Trish's Reviews > The Wave: In Pursuit of the Rogues, Freaks, and Giants of the Ocean

The Wave by Susan Casey
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Sep 20, 2010

it was amazing
bookshelves: adventure, sports, science
Read from September 20 to 26, 2010

The Wave is an outrageously good read, alternately thrilling and terrifying us in turns. How many ways can a wave be described? As many ways as there are waves, though one suspects the Hawaiians had more words for the qualities of water than we do. While surfing plays the loudest chords in this book, one of the most resonant notes played was a description of Lituya Bay in Alaska, where epic waves scour the coastline. I went back and forth with the narrative to examine the included photographs again and again. Pictures help, but Casey’s descriptions are harrowing.

Reading (or writing!) about surfing could be a difficult endeavor. After all, unless one is on the wave, it is difficult to get a feel for its power. Even watching from shore doesn’t give one any real feel for what is going on in the water. Casey brings us up close and personal, partly through her access to the men who ride in wild conditions, and partly through her use of language and imagery to describe different conditions: “Among big-wave connoisseurs, Ghost Tree wasn’t especially beloved. It didn’t break that often, and when it did it lunged open in a maniac sneer, spitting foam and tangled rafts of kelp.” For me, I have an indelible picture of this vicious water, as in this different, but equally effective description of Mavericks: “The Aleutian swells thunder three thousand miles across the North Pacific, barging past the continental shelf until their progress is rudely halted by a thick rock ledge that juts offshore about a mile from Pillar Point, near Half Moon Bay’s harbor. When it hits this shallower depth, the wave energy rears up, shrieking and screaming, forming the clawed hand that is Mavericks.”

As I read, I was reminded of Yvon Chouinard's autobiography Let My People Go Surfing because while the visionary businessman and adventurer lamented climate change and the disappearance of glaciers, he prepared for it by developing a bigger line of surfing products. If there is going to be more water everywhere, Chouinard suggests, that's where the business opportunities are for the outdoorsman. But even now we see that the biggest waves are becoming too much for the surfboards now made. Laird Hamilton, surfer extraordinaire, is trying new hydrofoil boards to take on the larger, more destructive waves being generated in oceans whose currents and temperatures are changing.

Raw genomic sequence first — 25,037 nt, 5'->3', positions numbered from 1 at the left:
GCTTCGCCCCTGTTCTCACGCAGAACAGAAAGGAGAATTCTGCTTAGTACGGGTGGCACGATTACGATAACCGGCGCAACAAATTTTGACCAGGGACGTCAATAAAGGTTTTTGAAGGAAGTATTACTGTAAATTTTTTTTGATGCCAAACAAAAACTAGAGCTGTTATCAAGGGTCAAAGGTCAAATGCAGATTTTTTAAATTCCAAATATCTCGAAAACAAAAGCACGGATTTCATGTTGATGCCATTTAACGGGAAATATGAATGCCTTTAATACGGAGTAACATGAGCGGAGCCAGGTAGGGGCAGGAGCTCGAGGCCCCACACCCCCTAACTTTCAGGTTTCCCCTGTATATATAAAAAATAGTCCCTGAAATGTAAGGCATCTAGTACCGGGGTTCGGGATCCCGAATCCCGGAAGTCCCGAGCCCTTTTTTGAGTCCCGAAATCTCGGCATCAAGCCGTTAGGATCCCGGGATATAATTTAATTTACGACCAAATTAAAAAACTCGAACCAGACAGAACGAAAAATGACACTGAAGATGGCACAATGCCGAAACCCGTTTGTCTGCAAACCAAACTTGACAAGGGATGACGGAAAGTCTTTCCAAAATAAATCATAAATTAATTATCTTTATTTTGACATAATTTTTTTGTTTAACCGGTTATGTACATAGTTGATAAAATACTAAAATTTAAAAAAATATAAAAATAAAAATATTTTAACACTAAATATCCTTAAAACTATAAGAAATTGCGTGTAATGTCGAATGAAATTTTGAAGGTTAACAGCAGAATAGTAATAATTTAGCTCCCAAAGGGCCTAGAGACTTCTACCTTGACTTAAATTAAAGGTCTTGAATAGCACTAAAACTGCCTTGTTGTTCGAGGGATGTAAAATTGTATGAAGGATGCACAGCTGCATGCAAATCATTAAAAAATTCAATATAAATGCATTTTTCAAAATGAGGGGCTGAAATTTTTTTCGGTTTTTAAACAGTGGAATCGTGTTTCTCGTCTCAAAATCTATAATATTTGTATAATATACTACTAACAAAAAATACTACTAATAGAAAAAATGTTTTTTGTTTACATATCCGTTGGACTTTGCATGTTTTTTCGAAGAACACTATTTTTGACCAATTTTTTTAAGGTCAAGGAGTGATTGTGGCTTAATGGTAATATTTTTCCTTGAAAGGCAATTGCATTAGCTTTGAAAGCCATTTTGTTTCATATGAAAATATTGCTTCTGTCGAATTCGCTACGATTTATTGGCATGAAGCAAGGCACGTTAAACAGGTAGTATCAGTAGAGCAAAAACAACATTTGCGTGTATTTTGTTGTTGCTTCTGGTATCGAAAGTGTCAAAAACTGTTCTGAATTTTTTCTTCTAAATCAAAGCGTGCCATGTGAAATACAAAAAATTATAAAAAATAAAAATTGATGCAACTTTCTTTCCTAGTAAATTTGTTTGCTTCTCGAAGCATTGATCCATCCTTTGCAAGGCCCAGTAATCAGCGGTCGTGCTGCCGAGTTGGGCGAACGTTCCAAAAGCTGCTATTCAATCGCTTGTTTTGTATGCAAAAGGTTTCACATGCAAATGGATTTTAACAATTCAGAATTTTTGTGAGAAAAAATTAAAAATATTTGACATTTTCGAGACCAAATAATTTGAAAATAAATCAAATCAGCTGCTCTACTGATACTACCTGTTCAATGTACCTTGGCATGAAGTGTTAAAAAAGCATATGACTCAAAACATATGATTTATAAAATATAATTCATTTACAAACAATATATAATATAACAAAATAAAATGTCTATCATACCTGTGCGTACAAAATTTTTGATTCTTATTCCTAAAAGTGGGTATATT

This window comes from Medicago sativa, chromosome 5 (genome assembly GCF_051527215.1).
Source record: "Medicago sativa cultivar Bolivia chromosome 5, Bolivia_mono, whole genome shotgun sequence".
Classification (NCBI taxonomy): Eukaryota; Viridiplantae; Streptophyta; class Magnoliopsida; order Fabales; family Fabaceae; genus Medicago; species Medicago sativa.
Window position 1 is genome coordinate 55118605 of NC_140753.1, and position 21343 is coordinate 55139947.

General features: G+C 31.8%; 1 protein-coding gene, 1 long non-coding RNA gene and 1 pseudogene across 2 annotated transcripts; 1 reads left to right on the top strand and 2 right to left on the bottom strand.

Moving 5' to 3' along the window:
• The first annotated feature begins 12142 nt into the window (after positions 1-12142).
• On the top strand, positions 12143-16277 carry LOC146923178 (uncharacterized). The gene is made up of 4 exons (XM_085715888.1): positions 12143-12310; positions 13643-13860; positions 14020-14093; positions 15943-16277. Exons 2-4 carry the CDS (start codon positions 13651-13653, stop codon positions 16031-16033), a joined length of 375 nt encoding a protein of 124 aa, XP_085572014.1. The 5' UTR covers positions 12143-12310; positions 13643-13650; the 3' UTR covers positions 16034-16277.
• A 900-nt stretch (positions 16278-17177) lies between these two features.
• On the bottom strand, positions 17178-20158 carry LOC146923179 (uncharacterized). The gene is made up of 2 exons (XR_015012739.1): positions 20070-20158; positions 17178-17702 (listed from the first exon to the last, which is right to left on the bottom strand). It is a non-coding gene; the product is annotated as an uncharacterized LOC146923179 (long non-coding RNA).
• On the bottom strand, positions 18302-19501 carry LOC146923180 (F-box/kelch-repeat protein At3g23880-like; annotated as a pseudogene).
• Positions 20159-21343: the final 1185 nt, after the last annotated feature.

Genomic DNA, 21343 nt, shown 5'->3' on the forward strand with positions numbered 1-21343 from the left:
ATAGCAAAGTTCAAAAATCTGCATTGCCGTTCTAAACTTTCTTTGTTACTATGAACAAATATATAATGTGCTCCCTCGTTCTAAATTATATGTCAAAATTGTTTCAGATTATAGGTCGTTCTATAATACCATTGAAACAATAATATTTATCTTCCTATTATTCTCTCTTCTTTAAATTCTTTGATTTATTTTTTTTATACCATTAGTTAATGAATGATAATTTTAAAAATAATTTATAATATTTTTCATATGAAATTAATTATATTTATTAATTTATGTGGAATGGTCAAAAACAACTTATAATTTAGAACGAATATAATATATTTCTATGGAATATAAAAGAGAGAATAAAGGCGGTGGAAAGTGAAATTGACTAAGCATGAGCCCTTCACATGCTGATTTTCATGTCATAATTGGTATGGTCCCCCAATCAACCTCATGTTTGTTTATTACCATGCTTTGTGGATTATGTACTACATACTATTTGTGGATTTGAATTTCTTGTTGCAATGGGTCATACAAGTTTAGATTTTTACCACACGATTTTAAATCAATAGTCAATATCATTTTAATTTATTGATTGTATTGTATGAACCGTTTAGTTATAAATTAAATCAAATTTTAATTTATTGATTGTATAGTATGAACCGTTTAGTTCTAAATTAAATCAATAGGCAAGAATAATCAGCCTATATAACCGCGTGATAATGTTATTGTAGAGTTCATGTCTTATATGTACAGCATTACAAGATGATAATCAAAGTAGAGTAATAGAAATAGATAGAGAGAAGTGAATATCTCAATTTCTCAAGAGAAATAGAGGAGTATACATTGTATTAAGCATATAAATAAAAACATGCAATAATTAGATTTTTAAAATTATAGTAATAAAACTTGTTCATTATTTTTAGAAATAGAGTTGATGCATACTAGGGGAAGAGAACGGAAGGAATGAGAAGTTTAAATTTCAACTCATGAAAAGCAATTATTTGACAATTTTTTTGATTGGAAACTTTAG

This book is the equal of Born To Run, the word-of-mouth bestseller among athletes and couch potatoes alike. One doesn’t have to do more than act like a sponge to enjoy this extraordinary book.

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Reading Progress

09/20 page 52
15.0% "I am the sea slug to the bronzed gods of surfing, but for some ridiculous reason I adore reading about surfing when it is done well. William Finnigan (?) in the New Yorker did a great piece years ago, and the Australian novelist Tim Winton wrote a marvelous book called Breath which mentions some of the surf sites discussed in The Wave."
09/21 page 105
31.0% "A wild ride, and fascinating, despite (or perhaps because of?) the author's lack of science background. Reminds me of Born to Run in that it not meant for specialists but is a great read, regardless."
09/23 page 193
57.0% "A walloping great read. You MUST read this. This is on the order of Born to Run--even if you haven't surfed a day in your life, this makes you feel like a groupie." 1 comment
06/13 marked as: read

Comments (showing 1-1 of 1) (1 new)

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Susan I really enjoyed this one too. The parts that I thought I would find boring were fascinating.


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